The overall waiting list for treatment has fallen slightly and cancer referrals have improved, but more people are waiting longer in A&E departments.
Here are the key figures from the latest NHS performance data for England:
– Overall waiting list
The waiting list for routine hospital treatment has fallen for the third month in a row.
An estimated 7.60 million treatments were waiting to be carried out at the end of December, relating to 6.37 million patients, down slightly from 7.61 million treatments and 6.39 million patients at the end of November.
The waiting list for treatments has been growing for much of the last 10 years, passing three million in 2014, four million in 2017, five million in 2021 and seven million in 2022.
In February 2020, the last full month before the start of the Covid-19 pandemic, it stood at 4.57 million.
– Long waits for treatment
There were 13,164 people waiting more than 18 months to start routine hospital treatment at the end of December 2023, up from 11,168 at the end of November.
The Government and NHS England set the ambition of eliminating all waits of more than 18 months by April 2023, excluding exceptionally complex cases or patients who choose to wait longer.
The number of people waiting more than 65 weeks has also risen, from 94,563 in November to 98,374 in December.
Some 337,450 people had been waiting more than 52 weeks to start routine hospital treatment at the end of December, down from 355,412 at the end of November.
The Government and NHS England have set the ambition of eliminating all waits of more than a year by March 2025.
– Accident & emergency waits
Some 54,308 people had to wait more than 12 hours in A&E departments in January from a decision to admit to actually being admitted, up sharply from 44,045 in December and the second highest figure on record.
The total is just below the record of 54,573 set in December 2022.
The number waiting at least four hours from the decision to admit to admission has also risen, from 148,282 in December to 158,721 last month – again, the second highest figure on record.
Meanwhile, 70.3% of patients were seen within four hours in A&Es last month, up from 69.4% in December.
The figure hit a record low of 65.2% in December 2022.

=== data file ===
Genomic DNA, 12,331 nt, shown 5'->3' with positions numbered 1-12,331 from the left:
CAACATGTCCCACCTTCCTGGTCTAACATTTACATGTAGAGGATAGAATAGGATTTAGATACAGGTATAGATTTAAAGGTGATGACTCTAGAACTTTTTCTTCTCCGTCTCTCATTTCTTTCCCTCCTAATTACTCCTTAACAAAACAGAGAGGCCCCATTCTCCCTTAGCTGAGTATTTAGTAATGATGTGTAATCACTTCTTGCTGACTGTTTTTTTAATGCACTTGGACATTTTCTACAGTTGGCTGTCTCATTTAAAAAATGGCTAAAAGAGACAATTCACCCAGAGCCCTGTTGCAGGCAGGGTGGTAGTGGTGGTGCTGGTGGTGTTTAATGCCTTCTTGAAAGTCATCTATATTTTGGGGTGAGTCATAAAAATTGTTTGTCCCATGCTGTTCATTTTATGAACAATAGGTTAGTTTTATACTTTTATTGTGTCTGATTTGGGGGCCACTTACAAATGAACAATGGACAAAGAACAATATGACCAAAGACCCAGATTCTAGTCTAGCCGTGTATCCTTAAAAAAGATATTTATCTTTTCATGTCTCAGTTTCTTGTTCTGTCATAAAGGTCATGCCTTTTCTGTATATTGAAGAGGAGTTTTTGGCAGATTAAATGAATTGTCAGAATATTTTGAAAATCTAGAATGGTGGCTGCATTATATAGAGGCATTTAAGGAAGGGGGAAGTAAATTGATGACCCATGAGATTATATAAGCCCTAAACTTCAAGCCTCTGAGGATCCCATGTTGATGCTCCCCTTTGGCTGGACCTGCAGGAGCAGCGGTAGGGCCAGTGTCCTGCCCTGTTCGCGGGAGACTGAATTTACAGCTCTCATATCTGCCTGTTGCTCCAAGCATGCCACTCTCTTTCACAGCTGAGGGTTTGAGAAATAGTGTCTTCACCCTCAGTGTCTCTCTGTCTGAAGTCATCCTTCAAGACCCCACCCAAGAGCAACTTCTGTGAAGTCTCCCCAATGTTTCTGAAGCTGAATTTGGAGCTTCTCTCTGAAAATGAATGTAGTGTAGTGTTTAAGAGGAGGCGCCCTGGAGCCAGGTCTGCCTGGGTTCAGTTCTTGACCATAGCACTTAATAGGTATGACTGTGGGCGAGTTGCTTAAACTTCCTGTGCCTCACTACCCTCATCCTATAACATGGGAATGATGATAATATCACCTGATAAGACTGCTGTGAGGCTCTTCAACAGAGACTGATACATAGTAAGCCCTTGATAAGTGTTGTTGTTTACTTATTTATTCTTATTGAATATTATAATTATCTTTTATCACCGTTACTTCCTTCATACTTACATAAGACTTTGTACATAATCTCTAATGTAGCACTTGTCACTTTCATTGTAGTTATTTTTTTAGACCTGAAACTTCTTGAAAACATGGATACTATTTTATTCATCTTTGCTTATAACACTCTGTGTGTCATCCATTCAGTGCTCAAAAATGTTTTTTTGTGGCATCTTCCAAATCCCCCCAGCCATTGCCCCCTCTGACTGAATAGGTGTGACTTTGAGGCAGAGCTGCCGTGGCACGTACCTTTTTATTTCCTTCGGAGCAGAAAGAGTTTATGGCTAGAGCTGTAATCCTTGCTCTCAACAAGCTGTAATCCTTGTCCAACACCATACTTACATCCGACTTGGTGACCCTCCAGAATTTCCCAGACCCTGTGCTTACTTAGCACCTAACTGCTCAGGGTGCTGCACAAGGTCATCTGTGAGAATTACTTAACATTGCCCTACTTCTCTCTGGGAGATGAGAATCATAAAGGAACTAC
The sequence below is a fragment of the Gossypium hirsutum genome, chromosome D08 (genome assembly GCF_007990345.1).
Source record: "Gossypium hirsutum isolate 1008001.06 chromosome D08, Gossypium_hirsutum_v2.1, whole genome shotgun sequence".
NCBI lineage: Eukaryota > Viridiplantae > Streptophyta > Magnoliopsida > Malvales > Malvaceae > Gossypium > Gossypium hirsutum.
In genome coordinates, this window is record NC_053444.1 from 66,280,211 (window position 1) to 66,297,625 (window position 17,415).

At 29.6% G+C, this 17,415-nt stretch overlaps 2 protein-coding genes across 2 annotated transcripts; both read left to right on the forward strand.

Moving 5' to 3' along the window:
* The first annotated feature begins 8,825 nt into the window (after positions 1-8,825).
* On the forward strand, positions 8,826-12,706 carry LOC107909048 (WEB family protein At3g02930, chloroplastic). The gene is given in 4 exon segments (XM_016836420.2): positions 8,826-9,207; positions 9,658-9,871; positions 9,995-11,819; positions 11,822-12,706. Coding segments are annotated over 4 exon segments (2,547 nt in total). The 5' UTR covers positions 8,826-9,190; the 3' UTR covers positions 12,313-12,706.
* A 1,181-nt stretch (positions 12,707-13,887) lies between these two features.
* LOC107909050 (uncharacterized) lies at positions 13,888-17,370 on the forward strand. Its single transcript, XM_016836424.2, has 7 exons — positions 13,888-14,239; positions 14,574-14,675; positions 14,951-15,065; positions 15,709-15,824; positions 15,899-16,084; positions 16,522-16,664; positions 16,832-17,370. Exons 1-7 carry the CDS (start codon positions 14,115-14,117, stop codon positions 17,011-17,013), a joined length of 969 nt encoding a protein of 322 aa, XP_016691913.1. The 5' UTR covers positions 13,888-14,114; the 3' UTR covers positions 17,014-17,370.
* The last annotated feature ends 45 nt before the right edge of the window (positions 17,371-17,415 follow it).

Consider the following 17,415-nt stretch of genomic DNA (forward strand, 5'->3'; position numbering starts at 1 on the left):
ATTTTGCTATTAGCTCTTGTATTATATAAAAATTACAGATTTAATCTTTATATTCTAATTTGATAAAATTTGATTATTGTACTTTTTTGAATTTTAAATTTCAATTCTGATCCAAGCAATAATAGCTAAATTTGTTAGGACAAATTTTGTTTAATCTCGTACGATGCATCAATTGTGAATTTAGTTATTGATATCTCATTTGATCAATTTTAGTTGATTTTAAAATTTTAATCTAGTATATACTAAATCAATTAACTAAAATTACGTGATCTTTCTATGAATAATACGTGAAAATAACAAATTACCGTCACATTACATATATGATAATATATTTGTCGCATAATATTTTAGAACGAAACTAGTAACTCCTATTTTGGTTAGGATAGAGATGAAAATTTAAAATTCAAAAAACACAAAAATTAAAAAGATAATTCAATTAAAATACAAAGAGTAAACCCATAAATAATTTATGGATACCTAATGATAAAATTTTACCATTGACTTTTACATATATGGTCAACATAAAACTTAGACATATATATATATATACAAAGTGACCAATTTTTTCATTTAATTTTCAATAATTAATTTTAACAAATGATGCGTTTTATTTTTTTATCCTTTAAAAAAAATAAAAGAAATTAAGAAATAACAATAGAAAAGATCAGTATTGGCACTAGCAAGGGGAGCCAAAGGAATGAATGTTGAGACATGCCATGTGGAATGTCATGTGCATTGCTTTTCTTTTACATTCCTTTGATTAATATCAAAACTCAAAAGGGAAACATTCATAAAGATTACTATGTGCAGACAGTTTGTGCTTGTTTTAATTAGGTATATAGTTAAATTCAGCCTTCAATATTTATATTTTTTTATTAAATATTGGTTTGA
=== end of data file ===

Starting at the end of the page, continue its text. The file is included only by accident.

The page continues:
The NHS recovery plan sets a target of March 2024 for 76% of patients attending A&E to be admitted, transferred or discharged within four hours.
– Cancer referrals
A total of 74.2% of patients urgently referred for suspected cancer in December 2023 were diagnosed or had cancer ruled out within 28 days, up from 71.9% the previous month.
The target is 75%.
The proportion of patients waiting longer than 62 days in December from an urgent suspected cancer referral or consultant upgrade to their first definitive treatment for cancer was 65.9%, up slightly from 65.2% in November.
The target is 85%.
GPs in England made 219,841 urgent cancer referrals in December, down from 269,631 in November but up year-on-year from 213,636 in December 2022.
– Cancer diagnostic waiting list
The number of patients in England waiting longer than 62 days since an urgent GP referral for suspected cancer was 23,756 in the week ending December 31 2023, up from 22,869 in the week ending November 26.
The figure was nearly 34,000 at the end of September 2022.
Most of the patients included in this total do not have cancer and are waiting for a diagnostic test, while around one in six do have cancer and are waiting for treatment.
The Government and NHS England set the ambition of returning this figure to pre-pandemic levels by March 2023.
The average weekly figure for the pre-pandemic month of February 2020 (covering the four weeks to March 1) was 13,463.
– Ambulance response times
The average response time in January for ambulances in England dealing with the most urgent incidents, defined as calls from people with life-threatening illnesses or injuries, was eight minutes and 26 seconds.
This is down from eight minutes and 44 seconds in December but is above the target standard response time of seven minutes.
Ambulances took an average of 40 minutes and six seconds last month to respond to emergency calls such as heart attacks, strokes and sepsis.
This is down from 45 minutes and 57 seconds in December while the target is 18 minutes.
Response times for urgent calls, such as late stages of labour, non-severe burns and diabetes, averaged two hours, 12 minutes and 48 seconds in January, down from two hours, 37 minutes and five seconds in December.
– Delayed discharges
An average of 13,709 hospital beds per day last month were occupied by people ready to be discharged.
This is up sharply from 12,610 in December and is the third highest figure since comparable records began in April 2021.
The equivalent number for January 2023 was 13,965 – the highest on record.
On average, 43% of patients ready to leave hospital last month were actually discharged each day, down from 45% in December.
– Diagnostic tests
More than 415,000 people had been waiting longer than six weeks for a key diagnostic test in December.
Some 416,889 patients, 26.8% of the total, were waiting longer than six weeks for one of 15 standard tests, including an MRI scan, non-obstetric ultrasound or gastroscopy.
The figure is up from 375,151 (23.3% of the total) in November, but lower than the equivalent figure for December 2022, which was 481,924 (31.3%).
The NHS elective recovery plan sets the ambition that 95% of patients needing a diagnostic test receive it within six weeks by March 2025.